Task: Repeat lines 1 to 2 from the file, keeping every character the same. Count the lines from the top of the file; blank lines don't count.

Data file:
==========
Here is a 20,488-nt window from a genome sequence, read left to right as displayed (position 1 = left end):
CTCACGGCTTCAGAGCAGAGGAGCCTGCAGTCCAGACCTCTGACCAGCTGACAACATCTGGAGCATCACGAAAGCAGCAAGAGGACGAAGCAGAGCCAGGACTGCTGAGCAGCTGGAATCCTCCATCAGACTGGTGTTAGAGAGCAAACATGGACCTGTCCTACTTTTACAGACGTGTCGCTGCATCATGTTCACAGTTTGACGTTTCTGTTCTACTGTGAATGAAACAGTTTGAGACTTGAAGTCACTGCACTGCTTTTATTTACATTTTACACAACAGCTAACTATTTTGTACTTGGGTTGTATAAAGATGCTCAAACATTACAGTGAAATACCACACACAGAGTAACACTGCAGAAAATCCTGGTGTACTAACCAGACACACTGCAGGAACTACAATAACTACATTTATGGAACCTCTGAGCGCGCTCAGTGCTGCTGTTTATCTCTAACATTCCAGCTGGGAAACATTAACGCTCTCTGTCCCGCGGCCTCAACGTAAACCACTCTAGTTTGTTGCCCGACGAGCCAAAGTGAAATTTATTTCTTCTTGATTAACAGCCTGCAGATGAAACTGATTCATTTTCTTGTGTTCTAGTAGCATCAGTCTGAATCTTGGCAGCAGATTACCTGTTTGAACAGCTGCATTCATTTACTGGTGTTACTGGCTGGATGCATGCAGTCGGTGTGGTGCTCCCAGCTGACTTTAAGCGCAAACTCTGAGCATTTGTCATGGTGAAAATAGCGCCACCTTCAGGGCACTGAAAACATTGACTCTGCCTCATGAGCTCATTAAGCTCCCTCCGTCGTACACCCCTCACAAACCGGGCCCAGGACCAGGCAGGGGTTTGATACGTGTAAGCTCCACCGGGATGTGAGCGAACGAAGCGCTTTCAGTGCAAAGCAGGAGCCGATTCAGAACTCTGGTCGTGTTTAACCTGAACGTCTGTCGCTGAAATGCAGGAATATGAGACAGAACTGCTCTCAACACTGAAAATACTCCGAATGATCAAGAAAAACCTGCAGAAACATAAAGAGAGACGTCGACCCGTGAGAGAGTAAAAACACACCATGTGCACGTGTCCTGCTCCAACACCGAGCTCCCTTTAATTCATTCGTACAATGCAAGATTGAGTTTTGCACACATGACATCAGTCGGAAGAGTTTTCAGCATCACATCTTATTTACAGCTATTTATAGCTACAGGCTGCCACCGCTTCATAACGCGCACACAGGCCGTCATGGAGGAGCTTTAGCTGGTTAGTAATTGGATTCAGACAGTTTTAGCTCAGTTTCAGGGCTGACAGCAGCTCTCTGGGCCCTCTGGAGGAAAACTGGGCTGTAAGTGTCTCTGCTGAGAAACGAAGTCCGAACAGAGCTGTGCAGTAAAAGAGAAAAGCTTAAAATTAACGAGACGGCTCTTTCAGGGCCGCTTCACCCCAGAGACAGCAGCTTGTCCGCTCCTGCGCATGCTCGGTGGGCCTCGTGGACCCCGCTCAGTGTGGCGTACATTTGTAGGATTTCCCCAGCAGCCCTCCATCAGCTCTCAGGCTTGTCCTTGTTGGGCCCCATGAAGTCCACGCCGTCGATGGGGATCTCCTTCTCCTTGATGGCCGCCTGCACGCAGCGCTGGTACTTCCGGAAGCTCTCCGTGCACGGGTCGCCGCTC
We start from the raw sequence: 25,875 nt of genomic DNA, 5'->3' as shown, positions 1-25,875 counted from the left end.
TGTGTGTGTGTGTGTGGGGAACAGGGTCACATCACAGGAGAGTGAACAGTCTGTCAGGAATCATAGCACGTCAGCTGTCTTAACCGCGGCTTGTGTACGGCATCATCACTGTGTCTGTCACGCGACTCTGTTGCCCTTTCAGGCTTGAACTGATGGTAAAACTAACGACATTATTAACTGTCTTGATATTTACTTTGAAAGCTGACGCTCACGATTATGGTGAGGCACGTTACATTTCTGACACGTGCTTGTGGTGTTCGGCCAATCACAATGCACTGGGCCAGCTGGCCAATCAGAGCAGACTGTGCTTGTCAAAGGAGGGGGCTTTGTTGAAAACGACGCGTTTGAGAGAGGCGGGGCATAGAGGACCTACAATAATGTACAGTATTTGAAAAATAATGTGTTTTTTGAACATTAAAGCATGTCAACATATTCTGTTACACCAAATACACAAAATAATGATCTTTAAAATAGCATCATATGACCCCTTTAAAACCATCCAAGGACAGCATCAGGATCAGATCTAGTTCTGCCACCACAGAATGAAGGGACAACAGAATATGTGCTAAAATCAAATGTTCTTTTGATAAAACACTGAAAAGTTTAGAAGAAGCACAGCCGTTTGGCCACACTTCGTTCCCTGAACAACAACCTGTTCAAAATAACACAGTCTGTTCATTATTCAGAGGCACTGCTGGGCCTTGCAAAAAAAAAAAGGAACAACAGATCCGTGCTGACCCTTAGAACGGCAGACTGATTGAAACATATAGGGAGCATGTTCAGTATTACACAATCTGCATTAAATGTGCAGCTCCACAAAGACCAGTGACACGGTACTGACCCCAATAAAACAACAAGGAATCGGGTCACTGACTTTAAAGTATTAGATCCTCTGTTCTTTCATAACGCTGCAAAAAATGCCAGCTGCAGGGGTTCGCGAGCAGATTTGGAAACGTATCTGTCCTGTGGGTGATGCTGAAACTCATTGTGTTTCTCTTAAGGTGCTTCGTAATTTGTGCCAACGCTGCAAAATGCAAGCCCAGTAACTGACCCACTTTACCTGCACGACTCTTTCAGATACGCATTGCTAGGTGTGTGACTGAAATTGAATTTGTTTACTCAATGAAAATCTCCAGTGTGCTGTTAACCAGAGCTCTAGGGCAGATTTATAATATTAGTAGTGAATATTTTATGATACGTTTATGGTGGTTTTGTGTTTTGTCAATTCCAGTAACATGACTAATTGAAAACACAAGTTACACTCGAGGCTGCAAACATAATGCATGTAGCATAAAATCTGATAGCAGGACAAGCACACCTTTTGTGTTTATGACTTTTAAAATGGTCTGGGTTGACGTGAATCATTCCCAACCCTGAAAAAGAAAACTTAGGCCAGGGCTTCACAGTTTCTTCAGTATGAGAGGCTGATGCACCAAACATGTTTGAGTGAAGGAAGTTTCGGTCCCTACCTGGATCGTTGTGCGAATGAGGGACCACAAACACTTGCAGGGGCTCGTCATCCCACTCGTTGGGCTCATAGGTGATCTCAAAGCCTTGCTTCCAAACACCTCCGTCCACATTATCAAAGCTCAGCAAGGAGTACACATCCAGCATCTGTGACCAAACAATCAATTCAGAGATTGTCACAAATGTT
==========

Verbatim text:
Here is a 20,488-nt window from a genome sequence, read left to right as displayed (position 1 = left end):
CTCACGGCTTCAGAGCAGAGGAGCCTGCAGTCCAGACCTCTGACCAGCTGACAACATCTGGAGCATCACGAAAGCAGCAAGAGGACGAAGCAGAGCCAGGACTGCTGAGCAGCTGGAATCCTCCATCAGACTGGTGTTAGAGAGCAAACATGGACCTGTCCTACTTTTACAGACGTGTCGCTGCATCATGTTCACAGTTTGACGTTTCTGTTCTACTGTGAATGAAACAGTTTGAGACTTGAAGTCACTGCACTGCTTTTATTTACATTTTACACAACAGCTAACTATTTTGTACTTGGGTTGTATAAAGATGCTCAAACATTACAGTGAAATACCACACACAGAGTAACACTGCAGAAAATCCTGGTGTACTAACCAGACACACTGCAGGAACTACAATAACTACATTTATGGAACCTCTGAGCGCGCTCAGTGCTGCTGTTTATCTCTAACATTCCAGCTGGGAAACATTAACGCTCTCTGTCCCGCGGCCTCAACGTAAACCACTCTAGTTTGTTGCCCGACGAGCCAAAGTGAAATTTATTTCTTCTTGATTAACAGCCTGCAGATGAAACTGATTCATTTTCTTGTGTTCTAGTAGCATCAGTCTGAATCTTGGCAGCAGATTACCTGTTTGAACAGCTGCATTCATTTACTGGTGTTACTGGCTGGATGCATGCAGTCGGTGTGGTGCTCCCAGCTGACTTTAAGCGCAAACTCTGAGCATTTGTCATGGTGAAAATAGCGCCACCTTCAGGGCACTGAAAACATTGACTCTGCCTCATGAGCTCATTAAGCTCCCTCCGTCGTACACCCCTCACAAACCGGGCCCAGGACCAGGCAGGGGTTTGATACGTGTAAGCTCCACCGGGATGTGAGCGAACGAAGCGCTTTCAGTGCAAAGCAGGAGCCGATTCAGAACTCTGGTCGTGTTTAACCTGAACGTCTGTCGCTGAAATGCAGGAATATGAGACAGAACTGCTCTCAACACTGAAAATACTCCGAATGATCAAGAAAAACCTGCAGAAACATAAAGAGAGACGTCGACCCGTGAGAGAGTAAAAACACACCATGTGCACGTGTCCTGCTCCAACACCGAGCTCCCTTTAATTCATTCGTACAATGCAAGATTGAGTTTTGCACACATGACATCAGTCGGAAGAGTTTTCAGCATCACATCTTATTTACAGCTATTTATAGCTACAGGCTGCCACCGCTTCATAACGCGCACACAGGCCGTCATGGAGGAGCTTTAGCTGGTTAGTAATTGGATTCAGACAGTTTTAGCTCAGTTTCAGGGCTGACAGCAGCTCTCTGGGCCCTCTGGAGGAAAACTGGGCTGTAAGTGTCTCTGCTGAGAAACGAAGTCCGAACAGAGCTGTGCAGTAAAAGAGAAAAGCTTAAAATTAACGAGACGGCTCTTTCAGGGCCGCTTCACCCCAGAGACAGCAGCTTGTCCGCTCCTGCGCATGCTCGGTGGGCCTCGTGGACCCCGCTCAGTGTGGCGTACATTTGTAGGATTTCCCCAGCAGCCCTCCATCAGCTCTCAGGCTTGTCCTTGTTGGGCCCCATGAAGTCCACGCCGTCGATGGGGATCTCCTTCTCCTTGATGGCCGCCTGCACGCAGCGCTGGTACTTCCGGAAGCTCTCCGTGCACGGGTCGCCGCTC